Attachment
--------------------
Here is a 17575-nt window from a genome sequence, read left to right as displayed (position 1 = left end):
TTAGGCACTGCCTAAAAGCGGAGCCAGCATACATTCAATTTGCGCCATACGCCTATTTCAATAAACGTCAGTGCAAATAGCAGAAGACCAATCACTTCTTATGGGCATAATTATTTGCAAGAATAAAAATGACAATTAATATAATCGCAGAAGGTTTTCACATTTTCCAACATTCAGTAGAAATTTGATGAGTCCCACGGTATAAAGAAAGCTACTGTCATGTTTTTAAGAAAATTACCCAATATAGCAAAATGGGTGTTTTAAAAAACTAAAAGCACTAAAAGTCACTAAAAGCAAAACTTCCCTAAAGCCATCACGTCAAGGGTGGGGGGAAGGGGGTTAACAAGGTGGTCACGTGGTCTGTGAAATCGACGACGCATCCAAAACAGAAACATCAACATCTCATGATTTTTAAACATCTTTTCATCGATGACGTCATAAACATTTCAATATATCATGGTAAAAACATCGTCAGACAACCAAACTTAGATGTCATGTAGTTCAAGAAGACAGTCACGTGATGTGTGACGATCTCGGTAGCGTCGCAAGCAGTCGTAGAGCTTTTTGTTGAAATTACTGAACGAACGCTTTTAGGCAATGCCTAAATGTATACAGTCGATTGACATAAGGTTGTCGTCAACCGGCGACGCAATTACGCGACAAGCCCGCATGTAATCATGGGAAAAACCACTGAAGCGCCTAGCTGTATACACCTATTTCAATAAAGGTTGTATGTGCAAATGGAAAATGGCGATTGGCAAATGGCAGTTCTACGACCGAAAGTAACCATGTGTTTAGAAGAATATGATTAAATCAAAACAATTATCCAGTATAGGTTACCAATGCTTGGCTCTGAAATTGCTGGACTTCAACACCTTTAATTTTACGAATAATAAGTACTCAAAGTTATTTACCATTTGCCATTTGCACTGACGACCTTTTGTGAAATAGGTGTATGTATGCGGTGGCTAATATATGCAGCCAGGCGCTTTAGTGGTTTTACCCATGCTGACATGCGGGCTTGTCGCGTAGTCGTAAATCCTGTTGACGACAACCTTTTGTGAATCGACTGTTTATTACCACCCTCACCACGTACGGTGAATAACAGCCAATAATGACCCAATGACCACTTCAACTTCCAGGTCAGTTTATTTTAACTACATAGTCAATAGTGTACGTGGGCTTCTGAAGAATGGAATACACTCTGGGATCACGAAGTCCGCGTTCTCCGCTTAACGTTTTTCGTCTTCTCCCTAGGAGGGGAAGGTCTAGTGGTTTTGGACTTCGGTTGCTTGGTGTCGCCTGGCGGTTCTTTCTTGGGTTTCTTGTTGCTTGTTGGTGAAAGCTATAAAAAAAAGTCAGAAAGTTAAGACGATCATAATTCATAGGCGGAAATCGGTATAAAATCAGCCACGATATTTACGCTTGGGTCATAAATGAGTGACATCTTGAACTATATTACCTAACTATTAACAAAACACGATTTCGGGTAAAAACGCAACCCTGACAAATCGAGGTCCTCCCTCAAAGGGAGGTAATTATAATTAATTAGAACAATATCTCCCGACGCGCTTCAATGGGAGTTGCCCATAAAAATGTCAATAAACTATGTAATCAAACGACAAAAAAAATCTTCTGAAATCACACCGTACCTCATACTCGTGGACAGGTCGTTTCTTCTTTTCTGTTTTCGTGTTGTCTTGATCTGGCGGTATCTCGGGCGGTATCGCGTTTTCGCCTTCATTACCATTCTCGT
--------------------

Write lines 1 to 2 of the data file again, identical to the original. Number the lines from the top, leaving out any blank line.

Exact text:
Here is a 17575-nt window from a genome sequence, read left to right as displayed (position 1 = left end):
TTAGGCACTGCCTAAAAGCGGAGCCAGCATACATTCAATTTGCGCCATACGCCTATTTCAATAAACGTCAGTGCAAATAGCAGAAGACCAATCACTTCTTATGGGCATAATTATTTGCAAGAATAAAAATGACAATTAATATAATCGCAGAAGGTTTTCACATTTTCCAACATTCAGTAGAAATTTGATGAGTCCCACGGTATAAAGAAAGCTACTGTCATGTTTTTAAGAAAATTACCCAATATAGCAAAATGGGTGTTTTAAAAAACTAAAAGCACTAAAAGTCACTAAAAGCAAAACTTCCCTAAAGCCATCACGTCAAGGGTGGGGGGAAGGGGGTTAACAAGGTGGTCACGTGGTCTGTGAAATCGACGACGCATCCAAAACAGAAACATCAACATCTCATGATTTTTAAACATCTTTTCATCGATGACGTCATAAACATTTCAATATATCATGGTAAAAACATCGTCAGACAACCAAACTTAGATGTCATGTAGTTCAAGAAGACAGTCACGTGATGTGTGACGATCTCGGTAGCGTCGCAAGCAGTCGTAGAGCTTTTTGTTGAAATTACTGAACGAACGCTTTTAGGCAATGCCTAAATGTATACAGTCGATTGACATAAGGTTGTCGTCAACCGGCGACGCAATTACGCGACAAGCCCGCATGTAATCATGGGAAAAACCACTGAAGCGCCTAGCTGTATACACCTATTTCAATAAAGGTTGTATGTGCAAATGGAAAATGGCGATTGGCAAATGGCAGTTCTACGACCGAAAGTAACCATGTGTTTAGAAGAATATGATTAAATCAAAACAATTATCCAGTATAGGTTACCAATGCTTGGCTCTGAAATTGCTGGACTTCAACACCTTTAATTTTACGAATAATAAGTACTCAAAGTTATTTACCATTTGCCATTTGCACTGACGACCTTTTGTGAAATAGGTGTATGTATGCGGTGGCTAATATATGCAGCCAGGCGCTTTAGTGGTTTTACCCATGCTGACATGCGGGCTTGTCGCGTAGTCGTAAATCCTGTTGACGACAACCTTTTGTGAATCGACTGTTTATTACCACCCTCACCACGTACGGTGAATAACAGCCAATAATGACCCAATGACCACTTCAACTTCCAGGTCAGTTTATTTTAACTACATAGTCAATAGTGTACGTGGGCTTCTGAAGAATGGAATACACTCTGGGATCACGAAGTCCGCGTTCTCCGCTTAACGTTTTTCGTCTTCTCCCTAGGAGGGGAAGGTCTAGTGGTTTTGGACTTCGGTTGCTTGGTGTCGCCTGGCGGTTCTTTCTTGGGTTTCTTGTTGCTTGTTGGTGAAAGCTATAAAAAAAAGTCAGAAAGTTAAGACGATCATAATTCATAGGCGGAAATCGGTATAAAATCAGCCACGATATTTACGCTTGGGTCATAAATGAGTGACATCTTGAACTATATTACCTAACTATTAACAAAACACGATTTCGGGTAAAAACGCAACCCTGACAAATCGAGGTCCTCCCTCAAAGGGAGGTAATTATAATTAATTAGAACAATATCTCCCGACGCGCTTCAATGGGAGTTGCCCATAAAAATGTCAATAAACTATGTAATCAAACGACAAAAAAAATCTTCTGAAATCACACCGTACCTCATACTCGTGGACAGGTCGTTTCTTCTTTTCTGTTTTCGTGTTGTCTTGATCTGGCGGTATCTCGGGCGGTATCGCGTTTTCGCCTTCATTACCATTCTCGT